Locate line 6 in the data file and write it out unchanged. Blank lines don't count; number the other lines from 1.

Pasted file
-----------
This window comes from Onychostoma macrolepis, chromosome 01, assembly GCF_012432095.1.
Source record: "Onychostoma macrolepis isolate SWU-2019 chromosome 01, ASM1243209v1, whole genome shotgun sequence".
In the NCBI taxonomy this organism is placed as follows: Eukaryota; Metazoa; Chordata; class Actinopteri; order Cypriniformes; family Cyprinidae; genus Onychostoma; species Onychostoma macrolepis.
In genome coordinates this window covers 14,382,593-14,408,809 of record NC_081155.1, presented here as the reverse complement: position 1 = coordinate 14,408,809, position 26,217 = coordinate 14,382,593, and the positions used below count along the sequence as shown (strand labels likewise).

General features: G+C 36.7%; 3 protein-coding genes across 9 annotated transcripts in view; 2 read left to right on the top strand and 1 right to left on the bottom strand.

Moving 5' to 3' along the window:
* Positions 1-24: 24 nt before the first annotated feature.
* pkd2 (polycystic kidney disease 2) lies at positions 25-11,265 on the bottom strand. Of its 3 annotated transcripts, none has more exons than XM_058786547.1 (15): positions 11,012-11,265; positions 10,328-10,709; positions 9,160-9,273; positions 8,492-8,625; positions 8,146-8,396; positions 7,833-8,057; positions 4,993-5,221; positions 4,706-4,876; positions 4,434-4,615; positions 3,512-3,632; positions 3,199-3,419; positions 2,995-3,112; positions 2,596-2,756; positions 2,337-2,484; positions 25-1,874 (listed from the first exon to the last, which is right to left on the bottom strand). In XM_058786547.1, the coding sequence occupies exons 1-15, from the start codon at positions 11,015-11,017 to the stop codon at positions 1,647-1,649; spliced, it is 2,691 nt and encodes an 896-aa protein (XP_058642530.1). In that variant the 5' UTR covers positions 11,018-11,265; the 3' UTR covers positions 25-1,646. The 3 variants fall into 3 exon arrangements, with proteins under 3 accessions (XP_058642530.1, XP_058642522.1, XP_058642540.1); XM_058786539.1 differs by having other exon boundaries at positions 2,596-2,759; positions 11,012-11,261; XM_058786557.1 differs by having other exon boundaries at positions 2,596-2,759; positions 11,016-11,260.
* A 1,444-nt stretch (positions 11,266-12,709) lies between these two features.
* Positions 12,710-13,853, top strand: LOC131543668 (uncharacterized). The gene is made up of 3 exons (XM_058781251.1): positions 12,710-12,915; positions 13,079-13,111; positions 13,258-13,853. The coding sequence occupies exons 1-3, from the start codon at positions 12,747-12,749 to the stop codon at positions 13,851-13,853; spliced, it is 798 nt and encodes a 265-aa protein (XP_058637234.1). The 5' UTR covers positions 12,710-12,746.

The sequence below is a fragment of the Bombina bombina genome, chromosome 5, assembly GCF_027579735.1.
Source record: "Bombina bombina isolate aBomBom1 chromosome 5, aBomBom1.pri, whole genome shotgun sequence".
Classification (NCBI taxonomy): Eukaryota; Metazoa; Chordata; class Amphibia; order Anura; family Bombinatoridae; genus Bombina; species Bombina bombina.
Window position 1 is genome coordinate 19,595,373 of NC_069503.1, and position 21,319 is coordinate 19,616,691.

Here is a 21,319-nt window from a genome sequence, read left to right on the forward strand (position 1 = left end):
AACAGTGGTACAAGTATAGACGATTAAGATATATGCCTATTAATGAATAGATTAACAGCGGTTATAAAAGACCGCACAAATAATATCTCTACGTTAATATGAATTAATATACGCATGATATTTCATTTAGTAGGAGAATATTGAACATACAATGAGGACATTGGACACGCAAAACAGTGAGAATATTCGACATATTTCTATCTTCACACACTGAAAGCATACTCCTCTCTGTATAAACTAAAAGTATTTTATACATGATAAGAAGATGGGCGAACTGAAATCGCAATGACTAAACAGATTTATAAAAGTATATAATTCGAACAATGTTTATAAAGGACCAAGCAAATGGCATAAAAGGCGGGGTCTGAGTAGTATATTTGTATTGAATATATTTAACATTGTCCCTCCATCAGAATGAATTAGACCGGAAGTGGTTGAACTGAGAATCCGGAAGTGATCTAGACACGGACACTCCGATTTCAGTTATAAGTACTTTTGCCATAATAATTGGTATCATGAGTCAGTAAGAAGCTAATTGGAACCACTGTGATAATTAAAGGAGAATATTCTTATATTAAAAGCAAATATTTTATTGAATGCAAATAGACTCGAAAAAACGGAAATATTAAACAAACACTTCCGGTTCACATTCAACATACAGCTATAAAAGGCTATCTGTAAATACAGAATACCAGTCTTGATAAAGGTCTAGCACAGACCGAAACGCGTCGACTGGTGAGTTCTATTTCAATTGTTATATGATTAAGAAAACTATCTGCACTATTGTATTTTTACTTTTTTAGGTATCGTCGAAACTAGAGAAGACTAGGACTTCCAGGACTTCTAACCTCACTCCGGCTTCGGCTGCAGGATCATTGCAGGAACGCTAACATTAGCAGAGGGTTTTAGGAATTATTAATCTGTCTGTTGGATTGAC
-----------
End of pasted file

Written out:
Moving 5' to 3' along the window: